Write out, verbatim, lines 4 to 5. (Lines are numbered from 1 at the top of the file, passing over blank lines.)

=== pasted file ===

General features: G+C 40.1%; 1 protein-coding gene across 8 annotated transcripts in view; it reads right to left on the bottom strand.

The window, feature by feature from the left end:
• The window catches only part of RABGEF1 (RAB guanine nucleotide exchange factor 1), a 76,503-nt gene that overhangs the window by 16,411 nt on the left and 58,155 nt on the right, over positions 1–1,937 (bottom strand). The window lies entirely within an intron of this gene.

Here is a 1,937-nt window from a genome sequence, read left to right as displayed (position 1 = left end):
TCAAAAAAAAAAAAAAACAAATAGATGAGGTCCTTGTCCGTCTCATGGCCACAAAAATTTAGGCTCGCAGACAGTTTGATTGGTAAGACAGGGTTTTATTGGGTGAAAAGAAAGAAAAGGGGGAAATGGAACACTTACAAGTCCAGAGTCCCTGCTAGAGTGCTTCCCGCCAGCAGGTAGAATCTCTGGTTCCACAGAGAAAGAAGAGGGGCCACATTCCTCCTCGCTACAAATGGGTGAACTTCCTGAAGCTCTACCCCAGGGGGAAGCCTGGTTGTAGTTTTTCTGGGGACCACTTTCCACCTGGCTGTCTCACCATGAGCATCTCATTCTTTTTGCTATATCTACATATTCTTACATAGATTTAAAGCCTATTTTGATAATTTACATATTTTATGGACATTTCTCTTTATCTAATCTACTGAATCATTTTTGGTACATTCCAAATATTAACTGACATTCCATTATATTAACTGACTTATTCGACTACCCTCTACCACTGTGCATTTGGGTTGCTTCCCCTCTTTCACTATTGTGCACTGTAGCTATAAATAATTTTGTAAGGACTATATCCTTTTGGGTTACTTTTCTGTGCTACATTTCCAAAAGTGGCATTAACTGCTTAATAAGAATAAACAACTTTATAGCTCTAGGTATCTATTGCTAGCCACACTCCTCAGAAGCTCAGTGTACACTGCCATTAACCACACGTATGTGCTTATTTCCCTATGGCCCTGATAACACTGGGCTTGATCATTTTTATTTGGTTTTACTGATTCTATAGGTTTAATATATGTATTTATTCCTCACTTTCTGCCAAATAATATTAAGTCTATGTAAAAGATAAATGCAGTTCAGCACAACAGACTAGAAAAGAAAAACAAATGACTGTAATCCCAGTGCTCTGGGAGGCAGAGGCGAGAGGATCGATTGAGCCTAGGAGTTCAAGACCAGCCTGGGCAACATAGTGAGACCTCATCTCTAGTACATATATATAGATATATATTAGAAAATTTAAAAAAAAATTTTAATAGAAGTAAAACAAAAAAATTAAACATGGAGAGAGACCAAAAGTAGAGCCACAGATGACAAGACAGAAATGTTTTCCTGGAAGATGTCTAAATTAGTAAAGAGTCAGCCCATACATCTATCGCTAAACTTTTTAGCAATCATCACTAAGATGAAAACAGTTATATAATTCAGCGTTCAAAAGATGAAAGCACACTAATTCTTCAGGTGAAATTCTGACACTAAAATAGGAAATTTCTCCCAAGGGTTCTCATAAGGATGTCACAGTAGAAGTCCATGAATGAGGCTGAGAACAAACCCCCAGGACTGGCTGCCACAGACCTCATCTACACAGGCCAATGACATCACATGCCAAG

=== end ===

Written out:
Here is a 1,937-nt window from a genome sequence, read left to right as displayed (position 1 = left end):
TCAAAAAAAAAAAAAAACAAATAGATGAGGTCCTTGTCCGTCTCATGGCCACAAAAATTTAGGCTCGCAGACAGTTTGATTGGTAAGACAGGGTTTTATTGGGTGAAAAGAAAGAAAAGGGGGAAATGGAACACTTACAAGTCCAGAGTCCCTGCTAGAGTGCTTCCCGCCAGCAGGTAGAATCTCTGGTTCCACAGAGAAAGAAGAGGGGCCACATTCCTCCTCGCTACAAATGGGTGAACTTCCTGAAGCTCTACCCCAGGGGGAAGCCTGGTTGTAGTTTTTCTGGGGACCACTTTCCACCTGGCTGTCTCACCATGAGCATCTCATTCTTTTTGCTATATCTACATATTCTTACATAGATTTAAAGCCTATTTTGATAATTTACATATTTTATGGACATTTCTCTTTATCTAATCTACTGAATCATTTTTGGTACATTCCAAATATTAACTGACATTCCATTATATTAACTGACTTATTCGACTACCCTCTACCACTGTGCATTTGGGTTGCTTCCCCTCTTTCACTATTGTGCACTGTAGCTATAAATAATTTTGTAAGGACTATATCCTTTTGGGTTACTTTTCTGTGCTACATTTCCAAAAGTGGCATTAACTGCTTAATAAGAATAAACAACTTTATAGCTCTAGGTATCTATTGCTAGCCACACTCCTCAGAAGCTCAGTGTACACTGCCATTAACCACACGTATGTGCTTATTTCCCTATGGCCCTGATAACACTGGGCTTGATCATTTTTATTTGGTTTTACTGATTCTATAGGTTTAATATATGTATTTATTCCTCACTTTCTGCCAAATAATATTAAGTCTATGTAAAAGATAAATGCAGTTCAGCACAACAGACTAGAAAAGAAAAACAAATGACTGTAATCCCAGTGCTCTGGGAGGCAGAGGCGAGAGGATCGATTGAGCCTAGGAGTTCAAGACCAGCCTGGGCAACATAGTGAGACCTCATCTCTAGTACATATATATAGATATATATTAGAAAATTTAAAAAAAAATTTTAATAGAAGTAAAACAAAAAAATTAAACATGGAGAGAGACCAAAAGTAGAGCCACAGATGACAAGACAGAAATGTTTTCCTGGAAGATGTCTAAATTAGTAAAGAGTCAGCCCATACATCTATCGCTAAACTTTTTAGCAATCATCACTAAGATGAAAACAGTTATATAATTCAGCGTTCAAAAGATGAAAGCACACTAATTCTTCAGGTGAAATTCTGACACTAAAATAGGAAATTTCTCCCAAGGGTTCTCATAAGGATGTCACAGTAGAAGTCCATGAATGAGGCTGAGAACAAACCCCCAGGACTGGCTGCCACAGACCTCATCTACACAGGCCAATGACATCACATGCCAAG